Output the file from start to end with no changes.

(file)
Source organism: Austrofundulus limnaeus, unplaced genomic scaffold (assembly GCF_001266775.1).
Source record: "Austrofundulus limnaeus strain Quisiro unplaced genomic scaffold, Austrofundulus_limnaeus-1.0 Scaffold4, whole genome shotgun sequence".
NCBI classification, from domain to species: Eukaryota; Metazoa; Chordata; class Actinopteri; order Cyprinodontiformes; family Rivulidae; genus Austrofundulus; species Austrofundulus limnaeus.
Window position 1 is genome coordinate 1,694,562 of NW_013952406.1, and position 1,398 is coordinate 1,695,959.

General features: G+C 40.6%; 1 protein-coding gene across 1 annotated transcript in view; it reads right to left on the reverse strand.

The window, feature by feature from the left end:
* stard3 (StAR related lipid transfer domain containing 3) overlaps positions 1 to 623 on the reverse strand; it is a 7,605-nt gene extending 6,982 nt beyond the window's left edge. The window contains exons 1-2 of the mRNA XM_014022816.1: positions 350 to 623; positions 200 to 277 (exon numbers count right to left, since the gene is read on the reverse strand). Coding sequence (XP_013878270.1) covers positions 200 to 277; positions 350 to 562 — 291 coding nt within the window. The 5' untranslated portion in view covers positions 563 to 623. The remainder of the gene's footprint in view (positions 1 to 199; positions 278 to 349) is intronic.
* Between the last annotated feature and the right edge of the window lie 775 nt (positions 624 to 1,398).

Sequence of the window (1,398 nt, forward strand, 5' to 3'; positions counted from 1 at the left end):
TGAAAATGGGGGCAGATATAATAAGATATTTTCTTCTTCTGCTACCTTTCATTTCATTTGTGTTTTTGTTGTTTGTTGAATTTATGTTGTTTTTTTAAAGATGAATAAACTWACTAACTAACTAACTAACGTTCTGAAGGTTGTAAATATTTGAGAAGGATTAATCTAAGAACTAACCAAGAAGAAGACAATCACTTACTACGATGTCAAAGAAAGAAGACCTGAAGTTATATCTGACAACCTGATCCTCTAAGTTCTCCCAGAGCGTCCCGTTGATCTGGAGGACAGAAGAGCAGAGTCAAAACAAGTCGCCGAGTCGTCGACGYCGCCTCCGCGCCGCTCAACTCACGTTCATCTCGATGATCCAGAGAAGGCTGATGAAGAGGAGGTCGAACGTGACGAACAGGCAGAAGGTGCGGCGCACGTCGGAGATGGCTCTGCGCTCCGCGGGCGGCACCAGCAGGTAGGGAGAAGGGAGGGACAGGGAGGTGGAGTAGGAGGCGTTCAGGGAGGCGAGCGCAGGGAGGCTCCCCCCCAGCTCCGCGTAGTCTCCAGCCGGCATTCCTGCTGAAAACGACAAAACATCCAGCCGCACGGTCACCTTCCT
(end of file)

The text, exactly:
Source organism: Austrofundulus limnaeus, unplaced genomic scaffold (assembly GCF_001266775.1).
Source record: "Austrofundulus limnaeus strain Quisiro unplaced genomic scaffold, Austrofundulus_limnaeus-1.0 Scaffold4, whole genome shotgun sequence".
NCBI classification, from domain to species: Eukaryota; Metazoa; Chordata; class Actinopteri; order Cyprinodontiformes; family Rivulidae; genus Austrofundulus; species Austrofundulus limnaeus.
Window position 1 is genome coordinate 1,694,562 of NW_013952406.1, and position 1,398 is coordinate 1,695,959.

General features: G+C 40.6%; 1 protein-coding gene across 1 annotated transcript in view; it reads right to left on the reverse strand.

The window, feature by feature from the left end:
* stard3 (StAR related lipid transfer domain containing 3) overlaps positions 1 to 623 on the reverse strand; it is a 7,605-nt gene extending 6,982 nt beyond the window's left edge. The window contains exons 1-2 of the mRNA XM_014022816.1: positions 350 to 623; positions 200 to 277 (exon numbers count right to left, since the gene is read on the reverse strand). Coding sequence (XP_013878270.1) covers positions 200 to 277; positions 350 to 562 — 291 coding nt within the window. The 5' untranslated portion in view covers positions 563 to 623. The remainder of the gene's footprint in view (positions 1 to 199; positions 278 to 349) is intronic.
* Between the last annotated feature and the right edge of the window lie 775 nt (positions 624 to 1,398).

Sequence of the window (1,398 nt, forward strand, 5' to 3'; positions counted from 1 at the left end):
TGAAAATGGGGGCAGATATAATAAGATATTTTCTTCTTCTGCTACCTTTCATTTCATTTGTGTTTTTGTTGTTTGTTGAATTTATGTTGTTTTTTTAAAGATGAATAAACTWACTAACTAACTAACTAACGTTCTGAAGGTTGTAAATATTTGAGAAGGATTAATCTAAGAACTAACCAAGAAGAAGACAATCACTTACTACGATGTCAAAGAAAGAAGACCTGAAGTTATATCTGACAACCTGATCCTCTAAGTTCTCCCAGAGCGTCCCGTTGATCTGGAGGACAGAAGAGCAGAGTCAAAACAAGTCGCCGAGTCGTCGACGYCGCCTCCGCGCCGCTCAACTCACGTTCATCTCGATGATCCAGAGAAGGCTGATGAAGAGGAGGTCGAACGTGACGAACAGGCAGAAGGTGCGGCGCACGTCGGAGATGGCTCTGCGCTCCGCGGGCGGCACCAGCAGGTAGGGAGAAGGGAGGGACAGGGAGGTGGAGTAGGAGGCGTTCAGGGAGGCGAGCGCAGGGAGGCTCCCCCCCAGCTCCGCGTAGTCTCCAGCCGGCATTCCTGCTGAAAACGACAAAACATCCAGCCGCACGGTCACCTTCCT